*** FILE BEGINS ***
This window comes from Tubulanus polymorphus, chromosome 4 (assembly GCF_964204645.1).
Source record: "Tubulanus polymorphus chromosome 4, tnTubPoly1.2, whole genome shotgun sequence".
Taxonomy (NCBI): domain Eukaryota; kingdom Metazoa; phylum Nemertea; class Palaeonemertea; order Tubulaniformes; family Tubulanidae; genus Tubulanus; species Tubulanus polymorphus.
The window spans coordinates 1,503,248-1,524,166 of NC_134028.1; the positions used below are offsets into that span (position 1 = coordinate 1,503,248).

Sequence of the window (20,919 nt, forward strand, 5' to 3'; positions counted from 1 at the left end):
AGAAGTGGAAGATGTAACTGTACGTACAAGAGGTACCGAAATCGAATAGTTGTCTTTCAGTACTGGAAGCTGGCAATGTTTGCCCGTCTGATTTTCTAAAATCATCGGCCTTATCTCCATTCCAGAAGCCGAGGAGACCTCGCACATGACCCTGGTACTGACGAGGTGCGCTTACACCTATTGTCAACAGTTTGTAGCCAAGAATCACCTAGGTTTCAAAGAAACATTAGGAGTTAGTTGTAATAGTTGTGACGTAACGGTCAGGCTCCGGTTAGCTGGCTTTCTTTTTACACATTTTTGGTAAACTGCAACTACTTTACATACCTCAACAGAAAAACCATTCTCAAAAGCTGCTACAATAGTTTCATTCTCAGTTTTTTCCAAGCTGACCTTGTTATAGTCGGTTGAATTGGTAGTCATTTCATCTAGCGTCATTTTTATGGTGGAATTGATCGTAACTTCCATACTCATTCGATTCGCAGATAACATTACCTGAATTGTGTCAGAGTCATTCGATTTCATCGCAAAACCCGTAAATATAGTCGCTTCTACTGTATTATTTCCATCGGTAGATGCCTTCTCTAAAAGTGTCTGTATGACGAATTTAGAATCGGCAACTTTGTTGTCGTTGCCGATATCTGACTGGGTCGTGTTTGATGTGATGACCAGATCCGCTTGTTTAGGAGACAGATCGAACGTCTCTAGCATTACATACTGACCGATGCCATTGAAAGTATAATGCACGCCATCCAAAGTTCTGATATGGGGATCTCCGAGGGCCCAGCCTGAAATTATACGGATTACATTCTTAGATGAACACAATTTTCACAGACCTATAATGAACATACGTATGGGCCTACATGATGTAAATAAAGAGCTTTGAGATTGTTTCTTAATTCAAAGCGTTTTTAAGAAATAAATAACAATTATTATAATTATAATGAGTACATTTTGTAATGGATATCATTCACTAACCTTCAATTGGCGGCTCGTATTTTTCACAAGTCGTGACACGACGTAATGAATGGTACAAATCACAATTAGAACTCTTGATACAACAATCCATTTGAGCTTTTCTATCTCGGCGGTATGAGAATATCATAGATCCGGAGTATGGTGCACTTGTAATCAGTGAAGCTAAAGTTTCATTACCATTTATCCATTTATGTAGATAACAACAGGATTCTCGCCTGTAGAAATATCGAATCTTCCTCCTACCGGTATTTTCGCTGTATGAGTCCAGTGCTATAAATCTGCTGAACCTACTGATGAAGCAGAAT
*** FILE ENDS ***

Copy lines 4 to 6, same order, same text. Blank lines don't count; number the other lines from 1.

The window spans coordinates 1,503,248-1,524,166 of NC_134028.1; the positions used below are offsets into that span (position 1 = coordinate 1,503,248).

Sequence of the window (20,919 nt, forward strand, 5' to 3'; positions counted from 1 at the left end):
AGAAGTGGAAGATGTAACTGTACGTACAAGAGGTACCGAAATCGAATAGTTGTCTTTCAGTACTGGAAGCTGGCAATGTTTGCCCGTCTGATTTTCTAAAATCATCGGCCTTATCTCCATTCCAGAAGCCGAGGAGACCTCGCACATGACCCTGGTACTGACGAGGTGCGCTTACACCTATTGTCAACAGTTTGTAGCCAAGAATCACCTAGGTTTCAAAGAAACATTAGGAGTTAGTTGTAATAGTTGTGACGTAACGGTCAGGCTCCGGTTAGCTGGCTTTCTTTTTACACATTTTTGGTAAACTGCAACTACTTTACATACCTCAACAGAAAAACCATTCTCAAAAGCTGCTACAATAGTTTCATTCTCAGTTTTTTCCAAGCTGACCTTGTTATAGTCGGTTGAATTGGTAGTCATTTCATCTAGCGTCATTTTTATGGTGGAATTGATCGTAACTTCCATACTCATTCGATTCGCAGATAACATTACCTGAATTGTGTCAGAGTCATTCGATTTCATCGCAAAACCCGTAAATATAGTCGCTTCTACTGTATTATTTCCATCGGTAGATGCCTTCTCTAAAAGTGTCTGTATGACGAATTTAGAATCGGCAACTTTGTTGTCGTTGCCGATATCTGACTGGGTCGTGTTTGATGTGATGACCAGATCCGCTTGTTTAGGAGACAGATCGAACGTCTCTAGCATTACATACTGACCGATGCCATTGAAAGTATAATGCACGCCATCCAAAGTTCTGATATGGGGATCTCCGAGGGCCCAGCCTGAAATTATACGGATTACATTCTTAGATGAACACAATTTTCACAGACCTATAATGAACATACGTATGGGCCTACATGATGTAAATAAAGAGCTTTGAGATTGTTTCTTAATTCAAAGCGTTTTTAAGAAATAAATAACAATTATTATAATTATAATGAGTACATTTTGTAATGGATATCATTCACTAACCTTCAATTGGCGGCTCGTATTTTTCACAAGTCGTGACACGACGTAATGAATGGTACAAATCACAATTAGAACTCTTGATACAACAATCCATTTGAGCTTTTCTATCTCGGCGGTATGAGAATATCATAGATCCGGAGTATGGTGCACTTGTAATCAGTGAAGCTAAAGTTTCATTACCATTTATCCATTTATGTAGATAACAACAGGATTCTCGCCTGTAGAAATATCGAATCTTCCTCCTACCGGTATTTTCGCTGTATGAGTCCAGTGCTATAAATCTGCTGAACCTACTGATGAAGCAGAAT